Dec 04 2023
Making every minute count
Time is a precious resource that always seems to slip away faster than anyone would like. For Daniel Heng, a three-year MDRT member with two Court of the Table qualifications from Singapore, the challenge is not just balancing work and life but also integrating the demands of university into the mix as he is currently studying for a double degree in Accountancy and Business with a Major in Finance. Currently approaching his final semester at university, every tick of the clock is a reminder of the dense workload he juggles.
A personal journey in time management
Heng's journey into effective time management began three years ago when he joined the financial advisory field. Surrounded by high-achieving peers excelling both professionally and academically, he found himself intrigued and somewhat baffled by their ability to seamlessly manage dual commitments, including achieving milestones like the MDRT qualification.
“’How do you do it?’ became a constant question in my mind. Each individual I met seemed to have cracked the code to manage both worlds harmoniously, transforming what appeared to be insurmountable challenges into achievable tasks,” Heng shares. Engaging in conversations with both his peers and seasoned advisors, he encountered an analogy that reshaped his perspective on productivity. "Iconic figures like Bill Gates and Tim Cook, synonymous with success and productivity, operate within the same 24-hour day as the rest of us, yet achieve monumental accomplishments," he reflects.
“In the whirlwind of school assignments and client meetings, I often felt busy yet unproductive. That's when I stumbled across an article about Tim Cook's routine that encapsulated his focus and intentionality. I realized successful people do not just pass moments; they were making them count," notes Heng.
Internalizing this revelation, Heng’s mindset towards productivity and how to maximize his time began to change from merely being busy to becoming strategically engaged and making every moment count.
As he embarks on the last stretch of his university education, Heng emphasizes that "productivity is not about how busy you are, but how you use each moment". His motivation stems from viewing every task as a step toward academic achievements and expanding his expertise to contribute more meaningfully to his clients’ lives. This dedication has earned him a nomination in the 8th Asia Trusted Life Agents & Advisers Awards 2023 as a finalist for Financial Advisor of the Year.
To manage his time effectively, he relies on two main strategies.1. The ABCDEs of prioritization
Prioritization is one simple, yet highly effective technique Heng uses to tackle his day-to-day tasks. One such method that has proved to be highly beneficial for his practice is the strategy shared by Brian Tracy, in his book Eat That Frog!:
- 'A' Tasks: Crucial activities with significant consequences if ignored. The focus is to complete these tasks first.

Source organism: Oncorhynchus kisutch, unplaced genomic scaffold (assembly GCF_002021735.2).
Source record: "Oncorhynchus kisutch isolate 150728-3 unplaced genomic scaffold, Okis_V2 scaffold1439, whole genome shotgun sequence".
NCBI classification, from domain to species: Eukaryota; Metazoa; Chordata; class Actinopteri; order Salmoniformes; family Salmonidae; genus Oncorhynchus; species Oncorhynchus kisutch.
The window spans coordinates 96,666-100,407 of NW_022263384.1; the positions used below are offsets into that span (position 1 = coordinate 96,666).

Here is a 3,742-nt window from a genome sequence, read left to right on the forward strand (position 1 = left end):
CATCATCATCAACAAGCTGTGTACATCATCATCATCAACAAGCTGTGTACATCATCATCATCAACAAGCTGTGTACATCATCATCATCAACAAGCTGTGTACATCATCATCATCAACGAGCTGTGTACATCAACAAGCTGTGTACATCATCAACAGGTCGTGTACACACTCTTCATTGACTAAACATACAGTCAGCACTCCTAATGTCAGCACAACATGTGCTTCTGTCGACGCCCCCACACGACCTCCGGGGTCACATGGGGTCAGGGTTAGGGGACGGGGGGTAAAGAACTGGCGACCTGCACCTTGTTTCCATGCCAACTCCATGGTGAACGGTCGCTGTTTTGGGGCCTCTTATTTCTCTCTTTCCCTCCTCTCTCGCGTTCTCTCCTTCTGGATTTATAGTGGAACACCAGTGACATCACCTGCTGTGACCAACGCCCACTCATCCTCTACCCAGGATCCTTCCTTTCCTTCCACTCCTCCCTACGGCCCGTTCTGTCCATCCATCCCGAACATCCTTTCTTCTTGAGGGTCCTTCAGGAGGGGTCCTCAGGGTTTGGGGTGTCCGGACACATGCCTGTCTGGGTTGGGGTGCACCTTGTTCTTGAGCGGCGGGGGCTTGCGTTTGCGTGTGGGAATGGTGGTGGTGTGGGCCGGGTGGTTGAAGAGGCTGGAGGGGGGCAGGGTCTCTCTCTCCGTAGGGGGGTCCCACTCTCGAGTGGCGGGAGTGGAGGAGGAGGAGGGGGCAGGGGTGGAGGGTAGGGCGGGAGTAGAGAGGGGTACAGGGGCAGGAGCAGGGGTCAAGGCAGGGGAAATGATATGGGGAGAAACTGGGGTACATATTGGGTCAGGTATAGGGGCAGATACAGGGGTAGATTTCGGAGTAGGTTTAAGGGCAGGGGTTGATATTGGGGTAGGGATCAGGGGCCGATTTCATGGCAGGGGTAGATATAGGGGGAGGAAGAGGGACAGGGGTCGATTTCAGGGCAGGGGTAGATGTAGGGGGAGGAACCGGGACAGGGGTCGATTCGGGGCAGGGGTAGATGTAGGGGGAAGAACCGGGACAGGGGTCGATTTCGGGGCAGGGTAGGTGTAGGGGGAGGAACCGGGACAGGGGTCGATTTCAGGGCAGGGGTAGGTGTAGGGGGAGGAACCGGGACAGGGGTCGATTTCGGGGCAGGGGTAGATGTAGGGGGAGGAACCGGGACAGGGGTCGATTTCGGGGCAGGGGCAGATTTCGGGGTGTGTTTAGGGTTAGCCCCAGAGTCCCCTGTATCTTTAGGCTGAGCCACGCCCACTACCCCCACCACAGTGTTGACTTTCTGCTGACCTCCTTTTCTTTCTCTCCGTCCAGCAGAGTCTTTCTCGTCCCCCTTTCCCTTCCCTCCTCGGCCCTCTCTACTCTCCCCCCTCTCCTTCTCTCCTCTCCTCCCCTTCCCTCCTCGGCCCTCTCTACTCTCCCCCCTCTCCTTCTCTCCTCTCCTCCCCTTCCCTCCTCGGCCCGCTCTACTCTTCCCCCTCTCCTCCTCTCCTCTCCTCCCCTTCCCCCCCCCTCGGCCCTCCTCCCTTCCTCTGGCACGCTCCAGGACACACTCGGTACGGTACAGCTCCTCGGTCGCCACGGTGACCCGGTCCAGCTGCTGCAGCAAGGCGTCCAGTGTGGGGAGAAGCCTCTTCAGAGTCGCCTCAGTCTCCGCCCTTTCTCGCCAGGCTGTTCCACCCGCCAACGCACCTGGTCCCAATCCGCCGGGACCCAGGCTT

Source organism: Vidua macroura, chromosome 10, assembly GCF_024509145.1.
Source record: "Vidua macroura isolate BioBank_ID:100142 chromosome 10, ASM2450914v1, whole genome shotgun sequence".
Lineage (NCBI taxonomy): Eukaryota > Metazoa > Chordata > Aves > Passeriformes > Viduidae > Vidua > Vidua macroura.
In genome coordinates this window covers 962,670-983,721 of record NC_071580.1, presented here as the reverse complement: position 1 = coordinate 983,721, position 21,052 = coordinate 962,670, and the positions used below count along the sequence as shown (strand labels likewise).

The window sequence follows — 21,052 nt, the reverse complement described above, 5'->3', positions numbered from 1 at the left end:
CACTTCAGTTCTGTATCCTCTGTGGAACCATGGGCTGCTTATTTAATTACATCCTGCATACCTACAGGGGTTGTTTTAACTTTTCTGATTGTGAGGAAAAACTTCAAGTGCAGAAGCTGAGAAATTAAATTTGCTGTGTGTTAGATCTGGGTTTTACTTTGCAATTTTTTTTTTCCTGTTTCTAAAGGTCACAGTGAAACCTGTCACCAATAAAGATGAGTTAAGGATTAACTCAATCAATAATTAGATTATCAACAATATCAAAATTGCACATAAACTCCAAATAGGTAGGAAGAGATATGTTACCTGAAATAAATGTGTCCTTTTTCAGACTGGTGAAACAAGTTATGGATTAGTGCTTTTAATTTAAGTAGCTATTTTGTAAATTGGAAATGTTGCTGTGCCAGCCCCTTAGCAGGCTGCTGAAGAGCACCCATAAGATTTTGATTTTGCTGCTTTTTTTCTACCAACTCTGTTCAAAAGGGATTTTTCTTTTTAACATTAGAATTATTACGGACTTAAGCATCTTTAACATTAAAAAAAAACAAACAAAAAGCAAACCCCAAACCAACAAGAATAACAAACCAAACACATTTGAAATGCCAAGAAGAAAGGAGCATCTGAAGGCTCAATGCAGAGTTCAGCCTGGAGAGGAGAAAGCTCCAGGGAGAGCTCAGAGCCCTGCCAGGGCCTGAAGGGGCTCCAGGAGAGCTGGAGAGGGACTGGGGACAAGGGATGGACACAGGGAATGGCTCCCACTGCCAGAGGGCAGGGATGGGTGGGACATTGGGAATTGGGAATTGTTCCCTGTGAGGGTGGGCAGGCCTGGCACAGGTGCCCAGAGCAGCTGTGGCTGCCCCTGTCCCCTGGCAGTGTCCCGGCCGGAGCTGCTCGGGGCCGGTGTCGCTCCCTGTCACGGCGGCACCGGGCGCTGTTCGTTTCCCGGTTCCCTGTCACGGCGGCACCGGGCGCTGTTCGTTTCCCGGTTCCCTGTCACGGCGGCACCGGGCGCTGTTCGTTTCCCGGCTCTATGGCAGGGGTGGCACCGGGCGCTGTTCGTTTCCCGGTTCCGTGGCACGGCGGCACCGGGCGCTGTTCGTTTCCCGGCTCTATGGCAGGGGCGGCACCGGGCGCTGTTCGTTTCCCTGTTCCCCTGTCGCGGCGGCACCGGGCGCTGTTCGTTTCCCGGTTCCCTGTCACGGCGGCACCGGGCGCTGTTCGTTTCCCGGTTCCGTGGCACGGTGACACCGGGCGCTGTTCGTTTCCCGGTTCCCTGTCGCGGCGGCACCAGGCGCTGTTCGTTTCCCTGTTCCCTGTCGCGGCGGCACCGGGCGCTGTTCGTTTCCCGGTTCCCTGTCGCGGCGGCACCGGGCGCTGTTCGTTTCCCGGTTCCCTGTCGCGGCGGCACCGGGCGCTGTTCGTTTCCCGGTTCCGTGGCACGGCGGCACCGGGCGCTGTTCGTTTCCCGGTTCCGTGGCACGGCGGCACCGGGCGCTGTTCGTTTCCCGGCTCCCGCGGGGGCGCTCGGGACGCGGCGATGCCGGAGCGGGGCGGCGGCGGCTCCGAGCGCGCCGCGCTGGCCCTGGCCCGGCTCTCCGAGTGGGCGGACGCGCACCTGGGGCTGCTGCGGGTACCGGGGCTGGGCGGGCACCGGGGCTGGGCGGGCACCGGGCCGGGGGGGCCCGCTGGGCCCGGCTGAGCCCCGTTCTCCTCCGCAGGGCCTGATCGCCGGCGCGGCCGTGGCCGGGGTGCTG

- 'B' Tasks: Important but less urgent tasks.
- 'C' Tasks: Tasks that have no significant consequences.
- 'D' Tasks: Tasks to be delegated to others.
- 'E' Tasks: Inconsequential tasks to be eliminated.
For Heng, tasks categorized under the 'A' section include prospecting, opening cases (e.g., meeting clients and identifying gaps in their portfolios), and closing cases (e.g., recommending solutions to bridge portfolio gaps).
On the other side of the spectrum, 'D' tasks involve keeping track of tax claims and filing claims for clients. These are responsibilities delegated to his administrative staff for a more efficient claims process. Heng emphasizes, “I don't handle the filing myself – I inform my clients that my job is to ensure they CAN claim, while my admin's job is to claim for them.”
Regularly evaluating his task lists through this lens helps him to align his efforts where they matter most, ensuring that each moment contributes meaningfully to his overarching goals.
2. Time blocking through Pareto's principle
Another strategy he utilizes is time blocking his daily schedule based on Pareto’s principle. According to this principle, 80% of results stem from 20% of efforts. Applying this concept to his daily schedule, Heng meticulously identifies the 20% of tasks that deliver 80% of his desired outcomes.
With this understanding, Heng allocates specific time blocks to ensure that every crucial activity has its dedicated space in his day. Strictly adhering to these time limits helps to enhance his focus and efficiency, resulting in consistently productive outcomes.
To ensure he applies these two strategies consistently, he shares three simple tips that has helped:
- Identifying an accountability partner: Collaborating with a colleague or mentor serves as a mutual support system, fostering accountability in adhering to effective time management practices.
- Cultivating a culture of continuous learning: Attend seminars, read books, and participate in workshops on time management to always stay updated with new strategies.
- Setting aside a weekly “CEO hour”: Set an hour aside once a week to review the week's activities and to zoom out from the daily execution, gaining a broader perspective to strategically plan the upcoming week’s tasks.
He concludes with some food for thought: “In the world of financial advisory and academia, a common illusion persists—the busier you are, the more productive you must be. The reality, however, is starkly different. It is not about the countless hours clocked but the essence and impact of those hours.” Heng firmly believes that fostering intentional habits and having the discipline to seamlessly incorporate these time management strategies into a daily routine will pave the way for optimizing your time and making every moment count.